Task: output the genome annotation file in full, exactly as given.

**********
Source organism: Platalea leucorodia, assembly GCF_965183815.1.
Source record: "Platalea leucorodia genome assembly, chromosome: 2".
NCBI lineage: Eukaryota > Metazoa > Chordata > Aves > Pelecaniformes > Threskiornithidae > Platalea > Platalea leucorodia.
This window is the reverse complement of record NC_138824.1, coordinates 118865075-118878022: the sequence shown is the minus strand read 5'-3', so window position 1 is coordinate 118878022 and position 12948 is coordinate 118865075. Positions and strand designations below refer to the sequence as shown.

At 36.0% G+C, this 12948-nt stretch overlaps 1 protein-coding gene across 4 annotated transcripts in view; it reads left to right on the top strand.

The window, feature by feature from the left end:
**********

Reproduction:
Source organism: Platalea leucorodia, assembly GCF_965183815.1.
Source record: "Platalea leucorodia genome assembly, chromosome: 2".
NCBI lineage: Eukaryota > Metazoa > Chordata > Aves > Pelecaniformes > Threskiornithidae > Platalea > Platalea leucorodia.
This window is the reverse complement of record NC_138824.1, coordinates 118865075-118878022: the sequence shown is the minus strand read 5'-3', so window position 1 is coordinate 118878022 and position 12948 is coordinate 118865075. Positions and strand designations below refer to the sequence as shown.

At 36.0% G+C, this 12948-nt stretch overlaps 1 protein-coding gene across 4 annotated transcripts in view; it reads left to right on the top strand.

The window, feature by feature from the left end: